The life of any SEO practitioner involves carrying out numerous nitty-gritty tasks to get their sites up and ranking on Google and other major search engines. SEO audits form one of the first steps in the chain of tasks that lead to the final output, and are possibly one of the most important supporting pieces of a solid SEO strategy.
Examining the credibility of inbound links on any website is a crucial part of the SEO audit, and with major sites, these evaluations can include links amounting to anything from many to seemingly infinite. Dealing with large amounts of data can have your head spinning if you don't have a sound, workable mechanism for tackling the numbers. Here's a tried and tested method from SEO guru, Alan Bleiweiss.
It Starts With You Gathering The Data
Using a tool like Open Site Explorer, a lot of the work has already been done for you. As a guest user, you can run three reports per day so it's worthwhile setting up an account to be able to access full functionality of the reports for as many sites as you may need. For sites with tens or hundreds of thousands of links (or even more), it's advisable to use the Advanced Reports tab and export the data from there. For tens, hundreds or thousands of links, the Inbound Links tab is perfectly suitable. When you're pulling your report and converting it to a CSV file, make sure to import external, followed and 301 links.
Sorting The Data Into A Useable Format
You only need to be working with the URL, Title, Anchor Text and Target columns to start with, so it's best to hide the others so they don't distract you. Now here's where the clever part steps in... sort the data alphabetically by Anchor Text to search for any similarities and patterns. Sort by URL and Title too and try a variety of different sorting combinations to make sure all areas are covered.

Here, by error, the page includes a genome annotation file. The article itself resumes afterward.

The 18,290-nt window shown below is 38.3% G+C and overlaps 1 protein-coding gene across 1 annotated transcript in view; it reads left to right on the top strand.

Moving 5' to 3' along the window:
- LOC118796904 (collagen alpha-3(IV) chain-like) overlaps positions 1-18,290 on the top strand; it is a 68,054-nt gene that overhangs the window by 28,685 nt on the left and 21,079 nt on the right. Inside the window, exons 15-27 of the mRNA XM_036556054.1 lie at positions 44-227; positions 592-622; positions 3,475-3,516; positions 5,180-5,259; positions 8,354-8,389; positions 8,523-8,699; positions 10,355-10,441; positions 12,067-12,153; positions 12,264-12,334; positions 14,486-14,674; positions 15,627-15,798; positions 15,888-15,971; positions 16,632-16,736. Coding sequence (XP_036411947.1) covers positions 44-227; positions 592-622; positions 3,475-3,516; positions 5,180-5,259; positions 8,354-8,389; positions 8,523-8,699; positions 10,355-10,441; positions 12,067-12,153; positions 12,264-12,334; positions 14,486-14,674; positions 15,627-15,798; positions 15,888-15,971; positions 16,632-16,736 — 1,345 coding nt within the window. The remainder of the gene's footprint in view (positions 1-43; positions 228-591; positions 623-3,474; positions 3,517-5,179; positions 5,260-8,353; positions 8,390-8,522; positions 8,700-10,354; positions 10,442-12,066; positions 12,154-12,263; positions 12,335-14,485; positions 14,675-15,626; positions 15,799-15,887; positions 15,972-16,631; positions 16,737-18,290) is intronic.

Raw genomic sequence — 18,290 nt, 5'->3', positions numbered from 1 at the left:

Searching For Bad Links
Once you've arranged your data effectively, it's easy to pick up oddities and patterns that could be negatively affecting the ranking of your site. If you're already aware of the key phrases that the site is being marked down on, then you can sort by Anchor Text and see if there are any glaringly obvious problems behind those specific keywords. You could pick up that the URLs point to a Russian Bride Emporium, while the Anchor Text is denoting Knitting Materials. Check the Title too, because often there can be clear indications of link networks spelled out in this piece of web real estate. You might also notice that identical Titles are being used on a number of different URLs.
Whatever the case may be, having the data in this easy to manage format makes it easier for you to scan the columns for peculiar patterns. Once you've found the odd ones out, highlight them for a closer look by visiting the sites, which will undoubtedly unveil the true purpose behind each of the links. It may not be the absolute method of identifying the good, from the bad and ugly, but it certainly helps cut down time and volume.
How do you tackle large amounts of data when doing link evaluation?
Image courtesy of: begin2dig.com